Volunteering at VNA
VNA is looking for volunteers! Volunteers are needed to attend the non-medical needs of both Hospice and home health care patients. In addition, volunteers are needed to help with clerical work, fund raisers and special events. Volunteer training sessions are held throughout the year.
For more information about volunteer training classes, please contact the VNA at 454-2831 or download an application
If you have a caring heart and a few hours a week to share with those who need you most, you could be a VNA Volunteer.
VNA Volunteers give of their time to care for the non-medical needs of both Hospice and home health care patients. We also have volunteers who help with clerical work, fund raisers and special events that bring delight and joy into the lives of our patients.
VNA Hospice Volunteers participate in a special training program to prepare them to be important sources of caring and comfort. They are educated about hospice philosophy, attitudes on death and dying, physical needs and care of a person at the end of life, grief, bereavement and the role of the volunteer in hospice care.
Volunteers communicate with members of the VNA Hospice team regularly. They advocate for their patients and families and offer unique perspectives and insights, enabling us to provide better services to our patients, families and caregivers.
Volunteers receive ongoing education and in-service training to keep them informed and knowledgeable about the most recent advances in hospice care.
Volunteer Services may include:
- Emotional Support and companionship for patient and family members through phone calls and personal visits
- Respite Care relief for caregivers for short periods of time to allow caregivers the opportunity to tend to personal business or much-needed recreation
- Assistance to Patients with Practical Tasks that may include running errands, shopping for essentials, getting a simple meal ready or even light housekeeping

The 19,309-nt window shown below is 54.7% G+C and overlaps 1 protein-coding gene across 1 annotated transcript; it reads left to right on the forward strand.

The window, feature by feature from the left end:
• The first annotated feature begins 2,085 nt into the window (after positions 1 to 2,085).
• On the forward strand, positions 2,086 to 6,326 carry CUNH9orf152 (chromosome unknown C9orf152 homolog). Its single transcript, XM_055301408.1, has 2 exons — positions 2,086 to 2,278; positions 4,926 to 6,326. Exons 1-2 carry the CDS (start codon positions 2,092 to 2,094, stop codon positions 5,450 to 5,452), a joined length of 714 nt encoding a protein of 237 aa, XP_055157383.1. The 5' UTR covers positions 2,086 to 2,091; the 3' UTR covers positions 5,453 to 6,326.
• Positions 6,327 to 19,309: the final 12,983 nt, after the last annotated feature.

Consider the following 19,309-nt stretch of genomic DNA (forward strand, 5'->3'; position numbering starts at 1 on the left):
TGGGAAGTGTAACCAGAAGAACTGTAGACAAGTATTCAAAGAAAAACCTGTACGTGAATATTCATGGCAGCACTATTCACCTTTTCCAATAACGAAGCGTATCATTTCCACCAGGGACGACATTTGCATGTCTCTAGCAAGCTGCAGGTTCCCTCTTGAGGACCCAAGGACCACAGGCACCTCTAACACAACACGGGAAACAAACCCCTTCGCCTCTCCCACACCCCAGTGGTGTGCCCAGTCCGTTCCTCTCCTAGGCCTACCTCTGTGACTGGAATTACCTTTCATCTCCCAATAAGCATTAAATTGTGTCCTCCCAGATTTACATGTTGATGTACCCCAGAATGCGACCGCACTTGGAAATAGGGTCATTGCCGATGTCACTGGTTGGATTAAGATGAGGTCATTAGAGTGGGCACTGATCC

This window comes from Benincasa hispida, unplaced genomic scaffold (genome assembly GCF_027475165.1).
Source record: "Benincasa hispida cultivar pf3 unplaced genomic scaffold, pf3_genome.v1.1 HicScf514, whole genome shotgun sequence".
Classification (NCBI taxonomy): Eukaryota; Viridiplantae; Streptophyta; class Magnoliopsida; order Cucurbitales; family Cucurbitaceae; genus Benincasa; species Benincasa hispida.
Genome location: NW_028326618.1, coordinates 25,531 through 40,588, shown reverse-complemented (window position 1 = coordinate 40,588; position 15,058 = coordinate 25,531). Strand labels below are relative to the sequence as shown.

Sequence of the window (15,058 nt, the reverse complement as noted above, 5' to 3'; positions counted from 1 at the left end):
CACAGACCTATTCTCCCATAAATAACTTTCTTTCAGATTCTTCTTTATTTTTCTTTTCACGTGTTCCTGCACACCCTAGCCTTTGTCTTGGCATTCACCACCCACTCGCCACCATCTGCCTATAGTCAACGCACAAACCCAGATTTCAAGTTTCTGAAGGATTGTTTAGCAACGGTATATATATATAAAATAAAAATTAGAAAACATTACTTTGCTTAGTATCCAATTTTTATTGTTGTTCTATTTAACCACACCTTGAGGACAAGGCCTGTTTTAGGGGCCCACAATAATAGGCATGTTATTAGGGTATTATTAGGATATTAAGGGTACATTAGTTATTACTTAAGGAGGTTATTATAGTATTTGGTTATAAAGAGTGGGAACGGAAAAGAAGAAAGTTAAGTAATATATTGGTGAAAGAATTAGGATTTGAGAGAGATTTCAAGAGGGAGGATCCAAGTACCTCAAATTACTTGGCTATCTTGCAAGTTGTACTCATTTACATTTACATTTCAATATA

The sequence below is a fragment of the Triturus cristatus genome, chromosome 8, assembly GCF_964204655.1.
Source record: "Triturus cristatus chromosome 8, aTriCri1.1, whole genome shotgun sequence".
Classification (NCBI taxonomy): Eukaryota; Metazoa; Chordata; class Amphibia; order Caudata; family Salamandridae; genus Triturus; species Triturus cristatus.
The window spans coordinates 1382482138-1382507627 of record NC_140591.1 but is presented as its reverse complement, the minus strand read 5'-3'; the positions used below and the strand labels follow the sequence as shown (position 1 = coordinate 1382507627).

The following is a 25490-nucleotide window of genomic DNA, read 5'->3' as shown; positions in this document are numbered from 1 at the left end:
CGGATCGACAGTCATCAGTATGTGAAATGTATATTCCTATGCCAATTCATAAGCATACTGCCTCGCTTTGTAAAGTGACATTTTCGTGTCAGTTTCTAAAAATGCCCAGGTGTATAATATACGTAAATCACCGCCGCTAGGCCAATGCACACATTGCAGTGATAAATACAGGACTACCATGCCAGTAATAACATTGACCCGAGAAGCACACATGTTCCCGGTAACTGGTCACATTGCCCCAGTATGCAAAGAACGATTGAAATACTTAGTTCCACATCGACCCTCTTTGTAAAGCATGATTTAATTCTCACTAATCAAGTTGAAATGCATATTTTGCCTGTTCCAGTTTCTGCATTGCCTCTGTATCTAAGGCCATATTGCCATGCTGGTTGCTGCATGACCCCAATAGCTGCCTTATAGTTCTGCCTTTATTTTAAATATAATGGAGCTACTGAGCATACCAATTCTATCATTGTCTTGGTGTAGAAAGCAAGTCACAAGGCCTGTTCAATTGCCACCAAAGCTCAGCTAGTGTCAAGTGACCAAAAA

- Building Relationships; spending quality time with patients and family members in conversation, reading, prayer or similar activities which enhance quality of life
- Bereavement; some volunteers have special gifts in the area of bereavement and grief support to make visits, phone calls and send cards to those who are grieving
- Support Groups; along with the VNA professional staff, volunteers help facilitate grief education and support groups which are provided to VNA families and the community at large free of charge.
We provide volunteers with training and hands-on education in the field. Classes are held several times each year, and every effort is made to accommodate those who need daytime, evening or weekend classes. The curriculum includes topics such as concepts of death, dying and grief, communication skills, the spiritual dynamics of death and dying, understanding the bereavement process, managing pain at the end of life, providing compassion and concern and many others.
VOLUNTEER SPECIAL EVENTS
- Wings of Hope, Memorial Butterfly Release, a summer program held on the first Sunday in August at a local park. The names of the deceased are read and a non-denominational ceremony is held to honor each person’s life and their special gift to us all. Butterflies are released as a reminder of the beauty and hope of each life. Attendance is free and open to the public. Click here if you’d like to release a butterfly in honor of a loved one.
- VNA Annual Memorial Service, held annually as a special time to celebrate the lives of those we are grieving. VNA staff and families participate in this moving ceremony of remembrance among candlelight, song and scripture.
WHAT VNA VOLUNTEERS SAY
“A Hospice Volunteer is a source of peace, hope, understanding and concern. We share the precious time that remains in the final days of a person who is embarking on the threshold of a beautiful new life.” -Ruth Plutino, VNA Volunteer
“I believe the end of life is just as important as the beginning. What a privilege it is to share this time with our patients and their loved ones.” -VNA Volunteer
“Volunteering is very important. It’s so good to be able to help others. When we help others we also receive and we get back even more than we give! It’s very gratifying for me to be part of this wonderful hospice work.” – Aldene Olson